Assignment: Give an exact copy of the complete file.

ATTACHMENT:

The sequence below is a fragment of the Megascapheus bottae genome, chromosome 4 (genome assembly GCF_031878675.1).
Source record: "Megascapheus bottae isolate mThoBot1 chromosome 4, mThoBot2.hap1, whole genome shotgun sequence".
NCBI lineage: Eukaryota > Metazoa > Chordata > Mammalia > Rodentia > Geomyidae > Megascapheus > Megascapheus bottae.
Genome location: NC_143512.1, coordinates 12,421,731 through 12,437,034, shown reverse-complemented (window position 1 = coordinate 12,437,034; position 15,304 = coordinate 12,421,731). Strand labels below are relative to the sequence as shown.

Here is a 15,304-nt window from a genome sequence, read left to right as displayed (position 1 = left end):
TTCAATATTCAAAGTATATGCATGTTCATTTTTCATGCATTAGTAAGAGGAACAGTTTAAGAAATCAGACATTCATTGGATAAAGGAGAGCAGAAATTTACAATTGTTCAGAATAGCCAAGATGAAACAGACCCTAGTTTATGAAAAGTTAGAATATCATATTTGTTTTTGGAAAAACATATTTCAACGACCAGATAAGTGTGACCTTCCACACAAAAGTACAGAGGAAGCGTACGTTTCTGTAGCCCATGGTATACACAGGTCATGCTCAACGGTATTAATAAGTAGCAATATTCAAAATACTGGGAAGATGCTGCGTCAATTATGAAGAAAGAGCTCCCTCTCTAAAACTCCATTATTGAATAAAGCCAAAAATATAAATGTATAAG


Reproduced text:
The sequence below is a fragment of the Megascapheus bottae genome, chromosome 4 (genome assembly GCF_031878675.1).
Source record: "Megascapheus bottae isolate mThoBot1 chromosome 4, mThoBot2.hap1, whole genome shotgun sequence".
NCBI lineage: Eukaryota > Metazoa > Chordata > Mammalia > Rodentia > Geomyidae > Megascapheus > Megascapheus bottae.
Genome location: NC_143512.1, coordinates 12,421,731 through 12,437,034, shown reverse-complemented (window position 1 = coordinate 12,437,034; position 15,304 = coordinate 12,421,731). Strand labels below are relative to the sequence as shown.

Here is a 15,304-nt window from a genome sequence, read left to right as displayed (position 1 = left end):
TTCAATATTCAAAGTATATGCATGTTCATTTTTCATGCATTAGTAAGAGGAACAGTTTAAGAAATCAGACATTCATTGGATAAAGGAGAGCAGAAATTTACAATTGTTCAGAATAGCCAAGATGAAACAGACCCTAGTTTATGAAAAGTTAGAATATCATATTTGTTTTTGGAAAAACATATTTCAACGACCAGATAAGTGTGACCTTCCACACAAAAGTACAGAGGAAGCGTACGTTTCTGTAGCCCATGGTATACACAGGTCATGCTCAACGGTATTAATAAGTAGCAATATTCAAAATACTGGGAAGATGCTGCGTCAATTATGAAGAAAGAGCTCCCTCTCTAAAACTCCATTATTGAATAAAGCCAAAAATATAAATGTATAAG